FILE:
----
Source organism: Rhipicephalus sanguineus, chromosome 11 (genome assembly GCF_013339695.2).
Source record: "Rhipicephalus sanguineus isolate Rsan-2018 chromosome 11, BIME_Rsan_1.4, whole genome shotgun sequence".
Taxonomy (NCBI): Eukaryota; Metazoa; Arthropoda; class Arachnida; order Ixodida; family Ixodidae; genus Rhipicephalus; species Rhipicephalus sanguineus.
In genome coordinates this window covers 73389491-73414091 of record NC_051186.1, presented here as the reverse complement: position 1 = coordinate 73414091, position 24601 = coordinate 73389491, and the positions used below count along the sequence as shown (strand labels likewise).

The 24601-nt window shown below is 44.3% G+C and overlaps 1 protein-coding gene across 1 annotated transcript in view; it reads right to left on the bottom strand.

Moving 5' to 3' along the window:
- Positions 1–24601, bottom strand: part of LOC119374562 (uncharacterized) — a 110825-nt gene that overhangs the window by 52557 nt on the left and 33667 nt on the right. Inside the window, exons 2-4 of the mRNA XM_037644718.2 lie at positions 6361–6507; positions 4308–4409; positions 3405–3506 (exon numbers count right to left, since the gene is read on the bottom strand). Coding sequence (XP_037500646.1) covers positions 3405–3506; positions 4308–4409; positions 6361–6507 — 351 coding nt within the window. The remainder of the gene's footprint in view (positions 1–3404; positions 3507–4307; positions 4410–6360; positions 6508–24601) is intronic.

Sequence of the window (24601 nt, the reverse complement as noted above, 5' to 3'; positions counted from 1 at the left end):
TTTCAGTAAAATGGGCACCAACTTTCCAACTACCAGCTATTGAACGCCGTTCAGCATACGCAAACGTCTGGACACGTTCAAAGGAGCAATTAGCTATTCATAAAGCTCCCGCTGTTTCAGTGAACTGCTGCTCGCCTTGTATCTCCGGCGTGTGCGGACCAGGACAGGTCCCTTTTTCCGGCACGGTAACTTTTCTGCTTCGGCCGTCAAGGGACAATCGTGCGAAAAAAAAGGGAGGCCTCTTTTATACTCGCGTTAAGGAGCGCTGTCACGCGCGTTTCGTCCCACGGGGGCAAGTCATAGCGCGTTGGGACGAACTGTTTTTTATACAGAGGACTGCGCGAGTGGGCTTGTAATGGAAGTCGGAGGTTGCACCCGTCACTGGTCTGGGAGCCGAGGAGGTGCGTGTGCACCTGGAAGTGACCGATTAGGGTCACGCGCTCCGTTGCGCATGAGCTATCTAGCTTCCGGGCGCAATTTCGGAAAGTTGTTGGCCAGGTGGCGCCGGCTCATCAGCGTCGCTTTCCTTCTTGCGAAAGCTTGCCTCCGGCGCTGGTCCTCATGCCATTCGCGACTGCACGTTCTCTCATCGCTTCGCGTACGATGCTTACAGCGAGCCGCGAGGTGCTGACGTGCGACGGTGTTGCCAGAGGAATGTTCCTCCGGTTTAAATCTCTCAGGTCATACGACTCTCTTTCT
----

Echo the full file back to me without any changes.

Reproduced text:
Source organism: Rhipicephalus sanguineus, chromosome 11 (genome assembly GCF_013339695.2).
Source record: "Rhipicephalus sanguineus isolate Rsan-2018 chromosome 11, BIME_Rsan_1.4, whole genome shotgun sequence".
Taxonomy (NCBI): Eukaryota; Metazoa; Arthropoda; class Arachnida; order Ixodida; family Ixodidae; genus Rhipicephalus; species Rhipicephalus sanguineus.
In genome coordinates this window covers 73389491-73414091 of record NC_051186.1, presented here as the reverse complement: position 1 = coordinate 73414091, position 24601 = coordinate 73389491, and the positions used below count along the sequence as shown (strand labels likewise).

The 24601-nt window shown below is 44.3% G+C and overlaps 1 protein-coding gene across 1 annotated transcript in view; it reads right to left on the bottom strand.

Moving 5' to 3' along the window:
- Positions 1–24601, bottom strand: part of LOC119374562 (uncharacterized) — a 110825-nt gene that overhangs the window by 52557 nt on the left and 33667 nt on the right. Inside the window, exons 2-4 of the mRNA XM_037644718.2 lie at positions 6361–6507; positions 4308–4409; positions 3405–3506 (exon numbers count right to left, since the gene is read on the bottom strand). Coding sequence (XP_037500646.1) covers positions 3405–3506; positions 4308–4409; positions 6361–6507 — 351 coding nt within the window. The remainder of the gene's footprint in view (positions 1–3404; positions 3507–4307; positions 4410–6360; positions 6508–24601) is intronic.

Sequence of the window (24601 nt, the reverse complement as noted above, 5' to 3'; positions counted from 1 at the left end):
TTTCAGTAAAATGGGCACCAACTTTCCAACTACCAGCTATTGAACGCCGTTCAGCATACGCAAACGTCTGGACACGTTCAAAGGAGCAATTAGCTATTCATAAAGCTCCCGCTGTTTCAGTGAACTGCTGCTCGCCTTGTATCTCCGGCGTGTGCGGACCAGGACAGGTCCCTTTTTCCGGCACGGTAACTTTTCTGCTTCGGCCGTCAAGGGACAATCGTGCGAAAAAAAAGGGAGGCCTCTTTTATACTCGCGTTAAGGAGCGCTGTCACGCGCGTTTCGTCCCACGGGGGCAAGTCATAGCGCGTTGGGACGAACTGTTTTTTATACAGAGGACTGCGCGAGTGGGCTTGTAATGGAAGTCGGAGGTTGCACCCGTCACTGGTCTGGGAGCCGAGGAGGTGCGTGTGCACCTGGAAGTGACCGATTAGGGTCACGCGCTCCGTTGCGCATGAGCTATCTAGCTTCCGGGCGCAATTTCGGAAAGTTGTTGGCCAGGTGGCGCCGGCTCATCAGCGTCGCTTTCCTTCTTGCGAAAGCTTGCCTCCGGCGCTGGTCCTCATGCCATTCGCGACTGCACGTTCTCTCATCGCTTCGCGTACGATGCTTACAGCGAGCCGCGAGGTGCTGACGTGCGACGGTGTTGCCAGAGGAATGTTCCTCCGGTTTAAATCTCTCAGGTCATACGACTCTCTTTCT